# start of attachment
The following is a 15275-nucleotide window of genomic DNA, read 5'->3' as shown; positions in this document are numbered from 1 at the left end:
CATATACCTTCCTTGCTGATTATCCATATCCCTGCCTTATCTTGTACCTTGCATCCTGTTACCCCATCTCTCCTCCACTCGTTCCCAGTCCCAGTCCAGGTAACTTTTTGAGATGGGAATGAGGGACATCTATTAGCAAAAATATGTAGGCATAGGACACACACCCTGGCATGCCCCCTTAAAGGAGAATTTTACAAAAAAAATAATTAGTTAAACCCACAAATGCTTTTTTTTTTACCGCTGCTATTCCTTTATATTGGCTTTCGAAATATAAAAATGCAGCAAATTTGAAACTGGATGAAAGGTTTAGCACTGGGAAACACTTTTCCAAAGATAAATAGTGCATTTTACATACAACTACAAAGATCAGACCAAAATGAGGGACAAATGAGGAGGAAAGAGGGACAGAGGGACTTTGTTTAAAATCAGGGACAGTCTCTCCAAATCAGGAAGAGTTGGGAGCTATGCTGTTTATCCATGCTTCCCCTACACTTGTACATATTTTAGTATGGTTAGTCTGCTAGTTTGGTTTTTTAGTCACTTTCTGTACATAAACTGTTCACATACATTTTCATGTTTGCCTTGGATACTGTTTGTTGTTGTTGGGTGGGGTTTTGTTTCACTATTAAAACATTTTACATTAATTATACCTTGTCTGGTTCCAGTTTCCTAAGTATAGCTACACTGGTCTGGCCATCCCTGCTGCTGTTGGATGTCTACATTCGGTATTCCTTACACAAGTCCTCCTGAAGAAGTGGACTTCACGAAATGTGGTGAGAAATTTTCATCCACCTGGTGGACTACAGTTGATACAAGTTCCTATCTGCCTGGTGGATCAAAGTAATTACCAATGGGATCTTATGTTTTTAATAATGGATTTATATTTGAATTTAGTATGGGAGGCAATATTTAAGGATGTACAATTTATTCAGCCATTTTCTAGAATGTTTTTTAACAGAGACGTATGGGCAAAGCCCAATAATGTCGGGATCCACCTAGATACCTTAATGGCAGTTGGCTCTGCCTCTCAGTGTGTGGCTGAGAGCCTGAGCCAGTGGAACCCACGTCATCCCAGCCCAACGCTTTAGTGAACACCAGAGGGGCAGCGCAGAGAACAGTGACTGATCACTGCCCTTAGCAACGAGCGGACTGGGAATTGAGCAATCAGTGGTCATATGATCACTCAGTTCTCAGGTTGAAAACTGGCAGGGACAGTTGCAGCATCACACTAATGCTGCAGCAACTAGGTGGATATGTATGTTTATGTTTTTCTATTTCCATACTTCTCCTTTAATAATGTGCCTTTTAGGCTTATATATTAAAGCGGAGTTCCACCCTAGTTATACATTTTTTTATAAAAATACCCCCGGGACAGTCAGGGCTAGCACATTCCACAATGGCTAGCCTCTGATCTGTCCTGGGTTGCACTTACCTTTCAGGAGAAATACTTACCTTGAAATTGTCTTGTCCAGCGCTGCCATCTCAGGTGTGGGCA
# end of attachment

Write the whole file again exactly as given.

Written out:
The following is a 15275-nucleotide window of genomic DNA, read 5'->3' as shown; positions in this document are numbered from 1 at the left end:
CATATACCTTCCTTGCTGATTATCCATATCCCTGCCTTATCTTGTACCTTGCATCCTGTTACCCCATCTCTCCTCCACTCGTTCCCAGTCCCAGTCCAGGTAACTTTTTGAGATGGGAATGAGGGACATCTATTAGCAAAAATATGTAGGCATAGGACACACACCCTGGCATGCCCCCTTAAAGGAGAATTTTACAAAAAAAATAATTAGTTAAACCCACAAATGCTTTTTTTTTTACCGCTGCTATTCCTTTATATTGGCTTTCGAAATATAAAAATGCAGCAAATTTGAAACTGGATGAAAGGTTTAGCACTGGGAAACACTTTTCCAAAGATAAATAGTGCATTTTACATACAACTACAAAGATCAGACCAAAATGAGGGACAAATGAGGAGGAAAGAGGGACAGAGGGACTTTGTTTAAAATCAGGGACAGTCTCTCCAAATCAGGAAGAGTTGGGAGCTATGCTGTTTATCCATGCTTCCCCTACACTTGTACATATTTTAGTATGGTTAGTCTGCTAGTTTGGTTTTTTAGTCACTTTCTGTACATAAACTGTTCACATACATTTTCATGTTTGCCTTGGATACTGTTTGTTGTTGTTGGGTGGGGTTTTGTTTCACTATTAAAACATTTTACATTAATTATACCTTGTCTGGTTCCAGTTTCCTAAGTATAGCTACACTGGTCTGGCCATCCCTGCTGCTGTTGGATGTCTACATTCGGTATTCCTTACACAAGTCCTCCTGAAGAAGTGGACTTCACGAAATGTGGTGAGAAATTTTCATCCACCTGGTGGACTACAGTTGATACAAGTTCCTATCTGCCTGGTGGATCAAAGTAATTACCAATGGGATCTTATGTTTTTAATAATGGATTTATATTTGAATTTAGTATGGGAGGCAATATTTAAGGATGTACAATTTATTCAGCCATTTTCTAGAATGTTTTTTAACAGAGACGTATGGGCAAAGCCCAATAATGTCGGGATCCACCTAGATACCTTAATGGCAGTTGGCTCTGCCTCTCAGTGTGTGGCTGAGAGCCTGAGCCAGTGGAACCCACGTCATCCCAGCCCAACGCTTTAGTGAACACCAGAGGGGCAGCGCAGAGAACAGTGACTGATCACTGCCCTTAGCAACGAGCGGACTGGGAATTGAGCAATCAGTGGTCATATGATCACTCAGTTCTCAGGTTGAAAACTGGCAGGGACAGTTGCAGCATCACACTAATGCTGCAGCAACTAGGTGGATATGTATGTTTATGTTTTTCTATTTCCATACTTCTCCTTTAATAATGTGCCTTTTAGGCTTATATATTAAAGCGGAGTTCCACCCTAGTTATACATTTTTTTATAAAAATACCCCCGGGACAGTCAGGGCTAGCACATTCCACAATGGCTAGCCTCTGATCTGTCCTGGGTTGCACTTACCTTTCAGGAGAAATACTTACCTTGAAATTGTCTTGTCCAGCGCTGCCATCTCAGGTGTGGGCA